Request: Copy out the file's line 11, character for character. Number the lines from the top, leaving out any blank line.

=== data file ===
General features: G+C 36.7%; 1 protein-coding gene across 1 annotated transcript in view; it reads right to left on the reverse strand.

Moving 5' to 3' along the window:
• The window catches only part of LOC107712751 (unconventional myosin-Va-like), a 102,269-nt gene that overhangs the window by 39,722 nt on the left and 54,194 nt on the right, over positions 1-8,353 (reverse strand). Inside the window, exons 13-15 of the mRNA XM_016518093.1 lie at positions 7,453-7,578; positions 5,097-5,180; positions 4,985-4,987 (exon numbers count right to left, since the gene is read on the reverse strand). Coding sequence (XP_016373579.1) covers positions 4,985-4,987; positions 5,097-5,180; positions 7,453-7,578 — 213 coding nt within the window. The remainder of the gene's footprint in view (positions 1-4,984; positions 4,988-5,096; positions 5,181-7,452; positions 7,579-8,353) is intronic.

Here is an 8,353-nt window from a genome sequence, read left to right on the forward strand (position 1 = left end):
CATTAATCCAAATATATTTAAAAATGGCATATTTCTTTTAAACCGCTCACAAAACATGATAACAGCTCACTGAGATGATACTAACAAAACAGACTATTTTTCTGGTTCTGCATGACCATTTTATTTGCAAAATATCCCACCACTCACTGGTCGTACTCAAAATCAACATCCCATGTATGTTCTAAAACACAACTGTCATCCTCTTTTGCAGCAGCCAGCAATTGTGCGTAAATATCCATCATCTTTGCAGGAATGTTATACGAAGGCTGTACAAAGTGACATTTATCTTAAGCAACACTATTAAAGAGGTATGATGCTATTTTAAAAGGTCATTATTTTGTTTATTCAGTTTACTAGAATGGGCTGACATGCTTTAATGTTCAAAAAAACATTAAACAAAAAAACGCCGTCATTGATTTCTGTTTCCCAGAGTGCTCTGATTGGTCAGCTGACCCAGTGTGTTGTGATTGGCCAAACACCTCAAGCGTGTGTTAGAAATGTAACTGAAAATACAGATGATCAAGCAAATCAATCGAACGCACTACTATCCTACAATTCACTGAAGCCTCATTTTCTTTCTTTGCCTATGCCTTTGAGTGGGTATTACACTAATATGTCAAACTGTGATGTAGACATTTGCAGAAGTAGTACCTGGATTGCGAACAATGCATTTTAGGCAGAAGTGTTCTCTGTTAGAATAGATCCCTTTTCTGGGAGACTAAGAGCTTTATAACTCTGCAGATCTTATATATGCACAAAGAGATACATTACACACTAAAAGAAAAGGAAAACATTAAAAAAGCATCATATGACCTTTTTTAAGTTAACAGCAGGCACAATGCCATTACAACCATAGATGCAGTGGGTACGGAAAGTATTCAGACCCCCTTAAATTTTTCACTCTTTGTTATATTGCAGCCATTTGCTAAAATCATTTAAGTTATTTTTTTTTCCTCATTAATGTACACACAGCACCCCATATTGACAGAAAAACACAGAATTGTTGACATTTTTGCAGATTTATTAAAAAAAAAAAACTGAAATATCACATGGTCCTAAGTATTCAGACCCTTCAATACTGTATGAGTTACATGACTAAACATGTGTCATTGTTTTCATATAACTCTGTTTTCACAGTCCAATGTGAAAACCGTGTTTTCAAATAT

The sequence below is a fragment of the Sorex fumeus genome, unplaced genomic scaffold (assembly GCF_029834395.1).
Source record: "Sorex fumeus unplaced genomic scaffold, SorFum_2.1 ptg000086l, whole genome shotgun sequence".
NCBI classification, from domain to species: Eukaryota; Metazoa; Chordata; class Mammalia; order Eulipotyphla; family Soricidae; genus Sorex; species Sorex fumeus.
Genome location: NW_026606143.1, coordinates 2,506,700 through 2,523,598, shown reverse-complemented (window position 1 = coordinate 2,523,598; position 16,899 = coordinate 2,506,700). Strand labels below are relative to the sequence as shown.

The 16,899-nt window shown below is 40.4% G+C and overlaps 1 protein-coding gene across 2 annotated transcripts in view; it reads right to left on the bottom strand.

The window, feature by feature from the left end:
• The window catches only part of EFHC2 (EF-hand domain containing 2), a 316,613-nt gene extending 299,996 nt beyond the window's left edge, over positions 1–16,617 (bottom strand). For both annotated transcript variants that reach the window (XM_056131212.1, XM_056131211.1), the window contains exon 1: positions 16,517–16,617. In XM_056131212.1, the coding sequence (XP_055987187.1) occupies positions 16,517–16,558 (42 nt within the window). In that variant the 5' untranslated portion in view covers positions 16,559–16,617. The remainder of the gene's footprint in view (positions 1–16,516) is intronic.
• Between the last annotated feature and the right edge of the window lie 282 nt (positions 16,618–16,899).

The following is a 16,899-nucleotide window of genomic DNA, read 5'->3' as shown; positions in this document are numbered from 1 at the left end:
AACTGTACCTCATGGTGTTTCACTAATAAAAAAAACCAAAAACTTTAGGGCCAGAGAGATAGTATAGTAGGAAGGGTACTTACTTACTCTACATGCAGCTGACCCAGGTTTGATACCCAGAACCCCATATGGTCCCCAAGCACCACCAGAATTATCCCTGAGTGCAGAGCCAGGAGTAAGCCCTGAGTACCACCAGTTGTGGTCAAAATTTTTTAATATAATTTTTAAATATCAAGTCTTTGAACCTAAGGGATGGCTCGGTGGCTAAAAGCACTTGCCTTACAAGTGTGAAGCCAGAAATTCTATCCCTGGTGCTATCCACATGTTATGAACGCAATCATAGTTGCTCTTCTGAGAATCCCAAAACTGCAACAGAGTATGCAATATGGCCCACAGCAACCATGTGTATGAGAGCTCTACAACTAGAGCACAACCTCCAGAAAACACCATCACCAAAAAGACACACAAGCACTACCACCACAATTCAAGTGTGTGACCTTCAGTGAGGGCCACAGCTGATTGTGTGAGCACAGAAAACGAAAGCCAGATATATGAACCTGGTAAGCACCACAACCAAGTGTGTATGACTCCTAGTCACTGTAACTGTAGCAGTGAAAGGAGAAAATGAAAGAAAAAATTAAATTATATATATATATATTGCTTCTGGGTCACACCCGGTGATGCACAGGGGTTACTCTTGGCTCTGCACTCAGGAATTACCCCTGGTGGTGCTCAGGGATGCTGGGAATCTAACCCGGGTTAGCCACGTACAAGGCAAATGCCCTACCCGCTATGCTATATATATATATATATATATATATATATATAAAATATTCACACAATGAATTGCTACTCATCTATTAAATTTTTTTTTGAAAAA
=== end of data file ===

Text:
The window, feature by feature from the left end: